Love is what I gave my precious son that day, and received love back.  We sat on his bed and hugged, held hands, talked about nothing important.  We had all the time in the world.

I’ve tried and nothing makes me feel better–I know that place.

Luckily, I am now old enough I’ve learned what to do.

I don’t push the feelings away.  I don’t try to make myself better.  I’m upset for a reason and my feelings are broadcasting what and why.  I need to feel and listen, so I do.  I put on music, or let the house be silent , wrap myself in my favourite blanket, cocoon myself on the couch, become still.  An hour or a day, I feel and listen.  I treat myself gently, a precious being broken and hurting and needing love.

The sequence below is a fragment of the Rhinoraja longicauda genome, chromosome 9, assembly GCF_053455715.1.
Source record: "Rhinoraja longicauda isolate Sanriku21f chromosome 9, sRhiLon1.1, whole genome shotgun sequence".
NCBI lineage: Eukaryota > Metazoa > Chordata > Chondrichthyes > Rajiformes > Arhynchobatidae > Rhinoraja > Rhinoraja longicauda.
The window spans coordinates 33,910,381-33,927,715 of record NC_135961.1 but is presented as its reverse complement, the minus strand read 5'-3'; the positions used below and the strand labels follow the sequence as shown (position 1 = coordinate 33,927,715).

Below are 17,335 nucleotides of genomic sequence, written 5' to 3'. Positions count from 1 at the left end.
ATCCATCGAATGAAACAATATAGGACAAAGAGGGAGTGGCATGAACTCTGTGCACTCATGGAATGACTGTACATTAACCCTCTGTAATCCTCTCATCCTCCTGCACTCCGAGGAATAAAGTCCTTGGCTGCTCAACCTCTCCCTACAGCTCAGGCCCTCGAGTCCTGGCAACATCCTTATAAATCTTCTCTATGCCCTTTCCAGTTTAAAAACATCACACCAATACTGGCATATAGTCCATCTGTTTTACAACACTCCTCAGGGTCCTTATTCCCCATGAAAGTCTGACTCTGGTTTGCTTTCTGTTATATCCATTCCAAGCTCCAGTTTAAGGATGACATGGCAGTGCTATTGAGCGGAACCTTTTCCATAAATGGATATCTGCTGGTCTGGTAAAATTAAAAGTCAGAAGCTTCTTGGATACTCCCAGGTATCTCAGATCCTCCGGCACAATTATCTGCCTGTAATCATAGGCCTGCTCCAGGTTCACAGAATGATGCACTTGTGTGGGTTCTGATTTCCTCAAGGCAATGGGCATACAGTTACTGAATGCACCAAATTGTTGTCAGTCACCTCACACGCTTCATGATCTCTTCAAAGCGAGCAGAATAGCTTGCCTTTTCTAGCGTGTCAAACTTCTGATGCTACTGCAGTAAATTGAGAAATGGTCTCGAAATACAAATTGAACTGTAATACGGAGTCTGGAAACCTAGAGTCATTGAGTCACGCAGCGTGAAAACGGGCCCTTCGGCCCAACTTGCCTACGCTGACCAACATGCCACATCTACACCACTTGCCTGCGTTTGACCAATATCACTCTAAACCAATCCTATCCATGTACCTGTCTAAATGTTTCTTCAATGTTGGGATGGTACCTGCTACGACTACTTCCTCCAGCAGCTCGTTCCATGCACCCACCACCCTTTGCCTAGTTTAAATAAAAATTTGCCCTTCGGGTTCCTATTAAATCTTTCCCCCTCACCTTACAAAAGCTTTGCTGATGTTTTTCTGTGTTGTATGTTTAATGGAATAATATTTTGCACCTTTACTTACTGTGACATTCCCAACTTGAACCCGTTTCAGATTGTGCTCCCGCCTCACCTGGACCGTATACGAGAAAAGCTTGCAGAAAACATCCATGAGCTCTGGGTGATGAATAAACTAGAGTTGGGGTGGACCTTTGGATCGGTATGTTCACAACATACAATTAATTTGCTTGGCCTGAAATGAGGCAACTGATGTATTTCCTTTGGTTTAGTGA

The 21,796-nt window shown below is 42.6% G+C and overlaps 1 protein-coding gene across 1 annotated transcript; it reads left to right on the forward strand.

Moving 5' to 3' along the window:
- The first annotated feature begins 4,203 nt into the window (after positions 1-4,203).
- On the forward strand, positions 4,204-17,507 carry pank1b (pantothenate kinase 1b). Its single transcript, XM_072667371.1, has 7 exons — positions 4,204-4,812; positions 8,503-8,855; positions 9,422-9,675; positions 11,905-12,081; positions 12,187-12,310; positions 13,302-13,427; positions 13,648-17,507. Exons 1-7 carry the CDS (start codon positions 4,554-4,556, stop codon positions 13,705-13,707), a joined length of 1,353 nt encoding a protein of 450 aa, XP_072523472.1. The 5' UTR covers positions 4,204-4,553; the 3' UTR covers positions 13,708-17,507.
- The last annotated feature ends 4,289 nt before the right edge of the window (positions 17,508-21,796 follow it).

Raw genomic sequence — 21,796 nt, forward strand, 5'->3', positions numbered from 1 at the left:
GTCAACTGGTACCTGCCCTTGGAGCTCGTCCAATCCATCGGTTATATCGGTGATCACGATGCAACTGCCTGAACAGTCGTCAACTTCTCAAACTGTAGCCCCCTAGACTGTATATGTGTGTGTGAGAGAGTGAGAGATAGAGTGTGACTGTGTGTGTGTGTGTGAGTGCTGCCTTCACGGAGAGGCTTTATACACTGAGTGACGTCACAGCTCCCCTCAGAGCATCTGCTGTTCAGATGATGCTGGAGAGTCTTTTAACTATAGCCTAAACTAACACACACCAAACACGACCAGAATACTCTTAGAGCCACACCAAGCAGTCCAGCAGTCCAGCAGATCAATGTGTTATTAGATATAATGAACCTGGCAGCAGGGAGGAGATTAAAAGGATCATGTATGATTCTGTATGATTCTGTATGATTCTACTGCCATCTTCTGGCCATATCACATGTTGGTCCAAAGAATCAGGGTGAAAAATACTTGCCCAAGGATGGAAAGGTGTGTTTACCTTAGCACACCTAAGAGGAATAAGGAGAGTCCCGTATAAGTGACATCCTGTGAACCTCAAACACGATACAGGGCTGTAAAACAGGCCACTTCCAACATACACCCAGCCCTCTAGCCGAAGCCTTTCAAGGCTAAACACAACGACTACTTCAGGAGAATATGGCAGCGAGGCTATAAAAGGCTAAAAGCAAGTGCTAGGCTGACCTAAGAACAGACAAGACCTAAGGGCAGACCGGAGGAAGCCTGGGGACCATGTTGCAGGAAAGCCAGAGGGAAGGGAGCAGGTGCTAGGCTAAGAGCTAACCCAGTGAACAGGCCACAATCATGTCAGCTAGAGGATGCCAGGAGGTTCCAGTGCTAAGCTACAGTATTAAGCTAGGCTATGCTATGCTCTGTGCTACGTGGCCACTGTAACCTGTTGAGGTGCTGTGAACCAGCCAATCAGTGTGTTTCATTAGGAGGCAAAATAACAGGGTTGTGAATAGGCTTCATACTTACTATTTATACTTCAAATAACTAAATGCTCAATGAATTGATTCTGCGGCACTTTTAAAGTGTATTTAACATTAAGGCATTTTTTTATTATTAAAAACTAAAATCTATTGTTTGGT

Love is what I give myself when I am hurting and needing.  Love and all the time in the world.  Love fills the cracks and mends the breaks.  Love tells me I am something precious, and makes me whole again.

My son doesn’t remember that day, but I do always.  He gave me the most perfect gift of feeling and understanding what keeps us whole.  Love.  Love.  Love.  Love.

________________

In this post:

I didn’t always know how to love myself.  I still forget sometimes, but each time the gap is smaller.  Dee Wallace’s Red Dot Exercise is one of the things that helped me learn what unconditional self-love feels like. 

My experience doing the Red Dot Exercise is here on my blog, postings from December 23 and 24, 2014:

Dee’s website is at https://iamdeewallace.com/

Lost For Words

My imagination, like my breath, is an autonomic function.  It runs without any obvious help from the rest of me.